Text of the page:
“Fine,” he grudgingly agrees.  “I’ll contact Jagul Figler and see if he can spare anything more from the Fifth Order.  I’m not holding out much hope, though—they got torn up pretty good at Goralis.  So did the Klingons.”

“Yes, and General B’Vat was captured, I know.”

“If he survived he will require many battles to regain his honor,” K’Bor comments.

“He’ll get them,” I assure him.  “Now that you can defeat the Terrans’ cloaks you should be able to start pushing them back without my help.  Let’s start planning the attack.”
TWR Chapter 5: Hall of Mirrors
Previous Chapter: Big Damn Heroes
Next Chapter: Light 'em Up

So we learn a little more about Dal Kanril, and see the mirror versions of three Cryptic characters, Guls Antos and Surjan from “Standoff”, and Captain Whiny Bitch of the IKS Whineatyou’, who I’ve decided commands a crappy bird-of-prey in the mirror universe because I don’t like her.  K’Bor, meanwhile, is the mirror version of Brokosh’s Pointy-Haired Boss in Red Fire, Red Planet.

The bit about Dal Kanril being “a very insubordinate subordinate” and Eleya being worse was a dual Stargate SG-1 reference (the one’s a line from “Seth” regarding Jack, the other’s in reference to Richard Dean Anderson asking Air Force Chief of Staff General Michael Ryan if he had colonels as irreverent as O’Neill).  The part where Eleya gets Dal Kanril to come to attention despite herself was borrowed from a Mass Effect fanfic called The Translation in Blood (NSFW due to explicit sex).  “Jagul Figler” is a reference to masopw’s “Movie Night” piece for Literary Challenge 65 because it cracked me up.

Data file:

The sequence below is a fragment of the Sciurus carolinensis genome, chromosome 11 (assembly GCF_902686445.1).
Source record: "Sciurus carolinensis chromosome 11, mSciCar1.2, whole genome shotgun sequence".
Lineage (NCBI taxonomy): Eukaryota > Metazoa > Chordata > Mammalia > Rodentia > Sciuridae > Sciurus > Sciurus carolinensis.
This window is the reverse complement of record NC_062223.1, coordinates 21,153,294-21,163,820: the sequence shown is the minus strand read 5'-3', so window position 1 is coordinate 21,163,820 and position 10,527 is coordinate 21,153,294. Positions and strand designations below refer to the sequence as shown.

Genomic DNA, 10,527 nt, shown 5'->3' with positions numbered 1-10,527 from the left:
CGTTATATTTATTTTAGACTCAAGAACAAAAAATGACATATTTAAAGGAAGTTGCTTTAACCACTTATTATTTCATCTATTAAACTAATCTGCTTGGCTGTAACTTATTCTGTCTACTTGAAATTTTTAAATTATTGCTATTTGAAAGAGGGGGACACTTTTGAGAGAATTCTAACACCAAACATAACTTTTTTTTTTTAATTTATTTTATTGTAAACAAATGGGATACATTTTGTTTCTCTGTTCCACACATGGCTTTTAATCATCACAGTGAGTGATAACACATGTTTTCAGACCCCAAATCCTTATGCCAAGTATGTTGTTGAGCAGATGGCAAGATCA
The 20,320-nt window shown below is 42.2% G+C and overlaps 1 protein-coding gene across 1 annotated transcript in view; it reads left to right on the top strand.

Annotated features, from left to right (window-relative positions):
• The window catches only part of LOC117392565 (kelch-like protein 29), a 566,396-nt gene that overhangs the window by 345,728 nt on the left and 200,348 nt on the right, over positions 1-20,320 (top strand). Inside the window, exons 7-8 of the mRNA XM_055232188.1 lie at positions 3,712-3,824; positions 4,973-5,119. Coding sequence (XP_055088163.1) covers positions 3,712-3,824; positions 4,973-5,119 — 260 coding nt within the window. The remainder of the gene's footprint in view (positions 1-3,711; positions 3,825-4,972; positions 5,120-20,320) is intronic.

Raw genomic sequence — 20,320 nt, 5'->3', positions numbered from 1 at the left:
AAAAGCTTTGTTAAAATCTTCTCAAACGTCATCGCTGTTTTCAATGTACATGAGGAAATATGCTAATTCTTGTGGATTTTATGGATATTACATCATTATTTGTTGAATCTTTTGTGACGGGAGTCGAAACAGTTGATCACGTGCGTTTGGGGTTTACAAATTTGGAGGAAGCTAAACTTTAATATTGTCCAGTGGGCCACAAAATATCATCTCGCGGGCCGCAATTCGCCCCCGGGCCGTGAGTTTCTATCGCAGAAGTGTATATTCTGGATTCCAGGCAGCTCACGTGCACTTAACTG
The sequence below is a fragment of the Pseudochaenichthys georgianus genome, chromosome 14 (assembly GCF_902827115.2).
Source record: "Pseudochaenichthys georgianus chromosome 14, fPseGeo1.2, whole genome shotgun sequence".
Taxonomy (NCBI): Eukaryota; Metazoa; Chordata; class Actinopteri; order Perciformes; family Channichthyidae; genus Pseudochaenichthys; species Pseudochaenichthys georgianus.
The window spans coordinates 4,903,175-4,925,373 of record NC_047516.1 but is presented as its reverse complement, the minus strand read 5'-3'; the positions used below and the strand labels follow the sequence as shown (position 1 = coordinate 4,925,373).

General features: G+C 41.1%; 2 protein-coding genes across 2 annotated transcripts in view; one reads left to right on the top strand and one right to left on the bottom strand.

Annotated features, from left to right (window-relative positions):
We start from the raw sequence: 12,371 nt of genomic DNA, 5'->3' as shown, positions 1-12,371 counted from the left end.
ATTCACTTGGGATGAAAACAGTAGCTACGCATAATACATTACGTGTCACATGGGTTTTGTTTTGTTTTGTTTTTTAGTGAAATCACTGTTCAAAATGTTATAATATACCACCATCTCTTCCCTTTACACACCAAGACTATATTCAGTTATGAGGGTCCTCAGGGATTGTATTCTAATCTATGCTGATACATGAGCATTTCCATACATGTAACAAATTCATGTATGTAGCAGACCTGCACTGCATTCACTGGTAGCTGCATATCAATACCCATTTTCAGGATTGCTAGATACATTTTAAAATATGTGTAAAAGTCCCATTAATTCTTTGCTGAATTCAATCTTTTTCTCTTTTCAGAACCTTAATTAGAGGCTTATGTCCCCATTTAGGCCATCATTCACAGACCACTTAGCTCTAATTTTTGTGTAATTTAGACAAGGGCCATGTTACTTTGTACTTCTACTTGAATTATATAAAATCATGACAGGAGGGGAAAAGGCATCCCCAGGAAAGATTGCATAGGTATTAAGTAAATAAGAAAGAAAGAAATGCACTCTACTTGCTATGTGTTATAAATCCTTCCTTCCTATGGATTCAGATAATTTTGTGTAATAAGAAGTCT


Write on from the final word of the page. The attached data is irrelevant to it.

DS9: “Covenant” said that promazine killed painlessly, but we only have Dukat’s word on it.  I decided that it was false information put out by the Obsidian Order in order to encourage captured operatives to take their poison.


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Aen’rhien Vailiuri

In the blackness of space, there was nothing.